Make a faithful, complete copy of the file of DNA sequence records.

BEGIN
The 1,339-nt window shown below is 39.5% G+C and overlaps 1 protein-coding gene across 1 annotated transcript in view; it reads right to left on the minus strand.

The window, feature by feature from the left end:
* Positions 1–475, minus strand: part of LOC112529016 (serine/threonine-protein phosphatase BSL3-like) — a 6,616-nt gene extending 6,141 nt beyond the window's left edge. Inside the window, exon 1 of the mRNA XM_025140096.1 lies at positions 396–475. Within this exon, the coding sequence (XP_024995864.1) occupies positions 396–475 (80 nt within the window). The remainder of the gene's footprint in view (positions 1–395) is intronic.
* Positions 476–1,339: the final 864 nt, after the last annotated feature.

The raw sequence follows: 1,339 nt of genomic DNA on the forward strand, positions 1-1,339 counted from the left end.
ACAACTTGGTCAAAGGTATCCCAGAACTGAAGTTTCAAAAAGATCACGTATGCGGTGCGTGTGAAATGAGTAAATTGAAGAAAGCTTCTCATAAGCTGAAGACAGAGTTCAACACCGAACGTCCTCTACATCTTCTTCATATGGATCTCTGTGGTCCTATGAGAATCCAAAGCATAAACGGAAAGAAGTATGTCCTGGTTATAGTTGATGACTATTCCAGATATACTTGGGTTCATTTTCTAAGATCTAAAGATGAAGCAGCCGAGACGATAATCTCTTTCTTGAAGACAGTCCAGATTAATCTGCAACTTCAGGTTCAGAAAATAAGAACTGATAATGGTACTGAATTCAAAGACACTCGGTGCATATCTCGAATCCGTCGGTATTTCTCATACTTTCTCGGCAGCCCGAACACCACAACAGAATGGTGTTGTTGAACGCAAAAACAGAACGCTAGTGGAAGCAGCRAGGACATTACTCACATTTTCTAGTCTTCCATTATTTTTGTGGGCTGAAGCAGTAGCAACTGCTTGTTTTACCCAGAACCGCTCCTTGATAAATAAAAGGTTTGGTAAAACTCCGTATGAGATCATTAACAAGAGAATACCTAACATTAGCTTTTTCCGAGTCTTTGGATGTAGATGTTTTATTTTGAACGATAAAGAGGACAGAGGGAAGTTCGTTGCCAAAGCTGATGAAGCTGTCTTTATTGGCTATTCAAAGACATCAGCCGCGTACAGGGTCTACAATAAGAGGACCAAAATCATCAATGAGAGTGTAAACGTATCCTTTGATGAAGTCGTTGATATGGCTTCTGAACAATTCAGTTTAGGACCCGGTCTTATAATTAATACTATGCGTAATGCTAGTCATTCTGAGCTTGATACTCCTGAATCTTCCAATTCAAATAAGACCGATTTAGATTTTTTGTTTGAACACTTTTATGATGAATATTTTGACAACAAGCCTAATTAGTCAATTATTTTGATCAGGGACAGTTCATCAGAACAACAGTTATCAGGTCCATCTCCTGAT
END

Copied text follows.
The 1,339-nt window shown below is 39.5% G+C and overlaps 1 protein-coding gene across 1 annotated transcript in view; it reads right to left on the minus strand.

The window, feature by feature from the left end:
* Positions 1–475, minus strand: part of LOC112529016 (serine/threonine-protein phosphatase BSL3-like) — a 6,616-nt gene extending 6,141 nt beyond the window's left edge. Inside the window, exon 1 of the mRNA XM_025140096.1 lies at positions 396–475. Within this exon, the coding sequence (XP_024995864.1) occupies positions 396–475 (80 nt within the window). The remainder of the gene's footprint in view (positions 1–395) is intronic.
* Positions 476–1,339: the final 864 nt, after the last annotated feature.

The raw sequence follows: 1,339 nt of genomic DNA on the forward strand, positions 1-1,339 counted from the left end.
ACAACTTGGTCAAAGGTATCCCAGAACTGAAGTTTCAAAAAGATCACGTATGCGGTGCGTGTGAAATGAGTAAATTGAAGAAAGCTTCTCATAAGCTGAAGACAGAGTTCAACACCGAACGTCCTCTACATCTTCTTCATATGGATCTCTGTGGTCCTATGAGAATCCAAAGCATAAACGGAAAGAAGTATGTCCTGGTTATAGTTGATGACTATTCCAGATATACTTGGGTTCATTTTCTAAGATCTAAAGATGAAGCAGCCGAGACGATAATCTCTTTCTTGAAGACAGTCCAGATTAATCTGCAACTTCAGGTTCAGAAAATAAGAACTGATAATGGTACTGAATTCAAAGACACTCGGTGCATATCTCGAATCCGTCGGTATTTCTCATACTTTCTCGGCAGCCCGAACACCACAACAGAATGGTGTTGTTGAACGCAAAAACAGAACGCTAGTGGAAGCAGCRAGGACATTACTCACATTTTCTAGTCTTCCATTATTTTTGTGGGCTGAAGCAGTAGCAACTGCTTGTTTTACCCAGAACCGCTCCTTGATAAATAAAAGGTTTGGTAAAACTCCGTATGAGATCATTAACAAGAGAATACCTAACATTAGCTTTTTCCGAGTCTTTGGATGTAGATGTTTTATTTTGAACGATAAAGAGGACAGAGGGAAGTTCGTTGCCAAAGCTGATGAAGCTGTCTTTATTGGCTATTCAAAGACATCAGCCGCGTACAGGGTCTACAATAAGAGGACCAAAATCATCAATGAGAGTGTAAACGTATCCTTTGATGAAGTCGTTGATATGGCTTCTGAACAATTCAGTTTAGGACCCGGTCTTATAATTAATACTATGCGTAATGCTAGTCATTCTGAGCTTGATACTCCTGAATCTTCCAATTCAAATAAGACCGATTTAGATTTTTTGTTTGAACACTTTTATGATGAATATTTTGACAACAAGCCTAATTAGTCAATTATTTTGATCAGGGACAGTTCATCAGAACAACAGTTATCAGGTCCATCTCCTGAT